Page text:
I was walzing through a yarn shop a few months ago, and I called my
mom to ask if there was anything I hadn’t knit for her yet. She reminded
me of the tams we used to wear all the time (I say ‘we’ but I really
mean ‘they were hers and I destroyed them’) and how she wished she had
one again. It had been a looooong time since she’d seen one in a store.
So, I said, “I’ll see what I can do.” I picked up some yarn and got to
My mom’s favorite garden flowers are impatiens. So, I figured an
impatien-like design would be nice. Leaves make a pretty good crown –
yeah, that’ll work. And a few days later, I brought the result into the
Immediately, I was descended upon by Chroma-bearing coworkers saying “THIS MUST BE A PATTERN!”
The Kromski family has been making spinning wheels for more than 100 years. In their local cultural museum, you can find a spinning wheel made by Daniel Kromski’s grandfather. It’s no surprise that Kromski wheels are not only well engineered but they have several designs to suit any style preference. Ranging from simple modern to wood-turned embellished, you will find a wheel worthy of the investment of money and creative energy.
There is a Kromski Spinning Wheel Owners group on Ravelry that is bursting with information on each Kromski from spinners who use and love them. Where better to get advice on which wheel to buy?
The Fantasia is the newest in the Kromski collection. Yes, thoroughly modern in every aspect, but the concept and design are obviously Kromski.
Our Knit Picks Drop Spindle is an affordable introduction to drop spindling. Notice how I didn’t say, ‘introduction to spinning’. Thanks to Abby Franquemont’s book, Respect the Spindle,
drop spindling is no longer considered to be a ‘training exercise’ or
‘a first step towards real spinning on a spinning wheel’. More about
spinning wheels later.
After you become comfortable spinning
yarn with your first drop spindle, you will want to collect more
spindles. Abby explains that there are practical, as well as esthetic,
reasons for expanding your spindle collection. Between the two, I can
justify nearly any spindle purchase.
Practical reasons usually
involve your wanting to spin different weights of yarns. My Golding is
perfect for DK/Worsted weight yarn. But, if I want to spin anything
lighter, I definitely need to use a smaller spindle.
Alison and Christina discuss the development procees for Chroma colorways; Kerin and Stacey suggest patterns and designs that go well with Chroma. Chroma Yarn Books Reviewed Jenny reviews Knitting Noro by Jane Ellison 3 easy ways to listen…
Angela and I went to the TNNA winter show in Long Beach, CA last week. It was a little different for us than other shows we’ve attended – this time, instead of just walking the floor as a retailer, we were exhibiting as wholesalers! We’ve just started selling our needles to local yarn stores, and it’s possible that they’re already at a shop near you. Alisha made this initial list of LYSs that carry Knit Picks needles, and we’re adding new stores faster than we can udpate the list!
I wanted to introduce you to the newest member of the Knit Picks team, Jenny! Jenny’s our new Education Coordinator, and she’ll be writing tutorials, managing the podcast schedule, and creating new videos for techniques and virtual classes. She’s already …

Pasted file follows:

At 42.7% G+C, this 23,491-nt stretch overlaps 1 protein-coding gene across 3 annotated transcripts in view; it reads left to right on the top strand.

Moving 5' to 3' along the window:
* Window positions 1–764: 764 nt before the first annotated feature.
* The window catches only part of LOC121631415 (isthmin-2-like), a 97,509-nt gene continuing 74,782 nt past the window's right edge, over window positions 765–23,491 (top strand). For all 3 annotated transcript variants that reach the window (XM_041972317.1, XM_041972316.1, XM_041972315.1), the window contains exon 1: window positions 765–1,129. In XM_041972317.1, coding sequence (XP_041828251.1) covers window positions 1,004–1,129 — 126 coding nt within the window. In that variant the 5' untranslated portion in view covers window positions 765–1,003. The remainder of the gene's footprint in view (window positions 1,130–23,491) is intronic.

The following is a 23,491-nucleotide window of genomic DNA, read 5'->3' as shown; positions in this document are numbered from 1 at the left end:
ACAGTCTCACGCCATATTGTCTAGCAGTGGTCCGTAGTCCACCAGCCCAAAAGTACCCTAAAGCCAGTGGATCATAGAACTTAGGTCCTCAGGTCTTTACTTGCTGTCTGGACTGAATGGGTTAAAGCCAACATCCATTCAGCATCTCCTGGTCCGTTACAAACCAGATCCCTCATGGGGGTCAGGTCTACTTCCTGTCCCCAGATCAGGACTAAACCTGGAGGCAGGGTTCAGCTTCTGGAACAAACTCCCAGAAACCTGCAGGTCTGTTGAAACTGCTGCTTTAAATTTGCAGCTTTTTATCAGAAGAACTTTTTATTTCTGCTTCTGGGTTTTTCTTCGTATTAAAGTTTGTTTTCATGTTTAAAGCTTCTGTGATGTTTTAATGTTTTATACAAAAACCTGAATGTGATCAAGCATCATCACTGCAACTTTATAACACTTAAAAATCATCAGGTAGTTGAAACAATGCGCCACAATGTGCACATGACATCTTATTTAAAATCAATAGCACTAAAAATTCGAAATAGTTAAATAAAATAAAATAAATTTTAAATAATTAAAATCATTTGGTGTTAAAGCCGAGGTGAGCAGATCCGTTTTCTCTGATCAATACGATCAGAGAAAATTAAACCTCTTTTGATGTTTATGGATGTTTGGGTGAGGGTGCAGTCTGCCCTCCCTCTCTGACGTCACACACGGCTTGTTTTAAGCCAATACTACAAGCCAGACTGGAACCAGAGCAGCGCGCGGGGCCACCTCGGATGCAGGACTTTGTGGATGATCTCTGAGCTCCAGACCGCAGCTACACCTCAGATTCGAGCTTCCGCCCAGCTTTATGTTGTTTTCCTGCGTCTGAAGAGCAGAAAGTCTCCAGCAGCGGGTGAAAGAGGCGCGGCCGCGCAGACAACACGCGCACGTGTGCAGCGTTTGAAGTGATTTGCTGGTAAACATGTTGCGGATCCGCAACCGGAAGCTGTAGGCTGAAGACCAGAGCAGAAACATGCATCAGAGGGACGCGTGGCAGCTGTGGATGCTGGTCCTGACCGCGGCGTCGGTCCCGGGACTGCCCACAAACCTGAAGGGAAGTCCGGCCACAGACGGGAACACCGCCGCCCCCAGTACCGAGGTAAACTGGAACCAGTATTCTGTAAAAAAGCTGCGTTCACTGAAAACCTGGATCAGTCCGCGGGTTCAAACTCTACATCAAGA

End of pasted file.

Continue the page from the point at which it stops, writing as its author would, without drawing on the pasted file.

Some of you may have seen the video of me getting a seed stitch
lesson from Kerin during our lunch break last week. In the video, I was
working on what ultimately became a long swatch of different stitch
types. After realizing that my swatch was never going to be a scarf
that anyone would want to wear, I decided to try knitting a hat. On
Friday night, I sat down with my 16″ circulars and a ball of yarn and
had my entire 2″ band done before I noticed the part in the pattern that
says “be careful not to twist your ring of stitches.” Oops. At this
point, my entire row had been twisted and turned close to 50 times and
the whole thing looked like a hot mess. After getting confirmation from
my mom over the weekend that there was no salvaging my work, I decided
to start over.
Now I’m curious: what are some of the trials and
tribulations that you all have run into? Being such the beginner that I
am, I could really use some tips from people who have knit up a few
hats in their day. What specific things should one look out for? Do
you have any (really easy) pattern suggestions? I’d love to hear any
advice that you have. Thanks in advance for your help!
Thank you to everyone who participated in this giveaway! We had some
really fun comments and we always love reading all of them.
Unfortunately, we were only able to pick three winners. To make our selections, we used a random number generator that chose our winners based on the number of their comment.
#29 – Katherine R. from Knightdale, NC
#209 – Kris G. from Baltimore, MD
#384 – Sarah B. from Bountiful, UT
Our winners have each been sent an email and as soon as we hear back from
them, we will ship them their prize. Hopefully Katherine, Kris and Sarah
will make some really cute monsters and share pictures with us. If
they do, we will be sure to post them! Thanks again everyone!
This contest is now closed. Thank you so much to everyone who participated! To find out who won, click here.
Why is this Dangerous? Because if you win this book you will be overloaded with cuteness!
If you are a regular reader of the blog, you know that I love Rebecca Danger‘s creatures (and anyone who sees my desk can confrim it). So I am so excited for her book, The Big Book Of Knitted Monsters – it’s full of 20 awesome monster pattterns!
What I love about Fair Isle sweaters is that they are just so
classic. When it was time to design a new colorwork sweater, I took a
lot of inspiration from those traditional patterns. But, with modern
fashion being a little more sensitive to fit and shape, I added some
details that really brought it up to date.
The result is the Dogwood Blossoms sweater.